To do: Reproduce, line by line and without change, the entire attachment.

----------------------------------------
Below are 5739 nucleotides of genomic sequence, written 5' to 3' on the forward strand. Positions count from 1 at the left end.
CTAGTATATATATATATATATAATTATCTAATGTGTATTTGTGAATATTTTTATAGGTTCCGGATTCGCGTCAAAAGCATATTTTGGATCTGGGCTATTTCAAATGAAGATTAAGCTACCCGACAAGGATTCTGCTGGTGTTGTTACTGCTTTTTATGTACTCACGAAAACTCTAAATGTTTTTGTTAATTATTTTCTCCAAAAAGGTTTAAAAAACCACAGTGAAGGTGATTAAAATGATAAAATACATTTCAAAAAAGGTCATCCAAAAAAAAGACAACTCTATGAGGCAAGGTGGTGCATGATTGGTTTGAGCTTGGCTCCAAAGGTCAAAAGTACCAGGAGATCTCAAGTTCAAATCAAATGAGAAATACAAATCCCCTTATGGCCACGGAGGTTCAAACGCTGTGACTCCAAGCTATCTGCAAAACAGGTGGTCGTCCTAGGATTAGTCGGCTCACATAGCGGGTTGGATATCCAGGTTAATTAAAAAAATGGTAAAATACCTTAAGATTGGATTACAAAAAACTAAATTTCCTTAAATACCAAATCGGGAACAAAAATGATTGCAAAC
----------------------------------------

Below are 5739 nucleotides of genomic sequence, written 5' to 3' on the forward strand. Positions count from 1 at the left end.
CTAGTATATATATATATATATAATTATCTAATGTGTATTTGTGAATATTTTTATAGGTTCCGGATTCGCGTCAAAAGCATATTTTGGATCTGGGCTATTTCAAATGAAGATTAAGCTACCCGACAAGGATTCTGCTGGTGTTGTTACTGCTTTTTATGTACTCACGAAAACTCTAAATGTTTTTGTTAATTATTTTCTCCAAAAAGGTTTAAAAAACCACAGTGAAGGTGATTAAAATGATAAAATACATTTCAAAAAAGGTCATCCAAAAAAAAGACAACTCTATGAGGCAAGGTGGTGCATGATTGGTTTGAGCTTGGCTCCAAAGGTCAAAAGTACCAGGAGATCTCAAGTTCAAATCAAATGAGAAATACAAATCCCCTTATGGCCACGGAGGTTCAAACGCTGTGACTCCAAGCTATCTGCAAAACAGGTGGTCGTCCTAGGATTAGTCGGCTCACATAGCGGGTTGGATATCCAGGTTAATTAAAAAAATGGTAAAATACCTTAAGATTGGATTACAAAAAACTAAATTTCCTTAAATACCAAATCGGGAACAAAAATGATTGCAAAC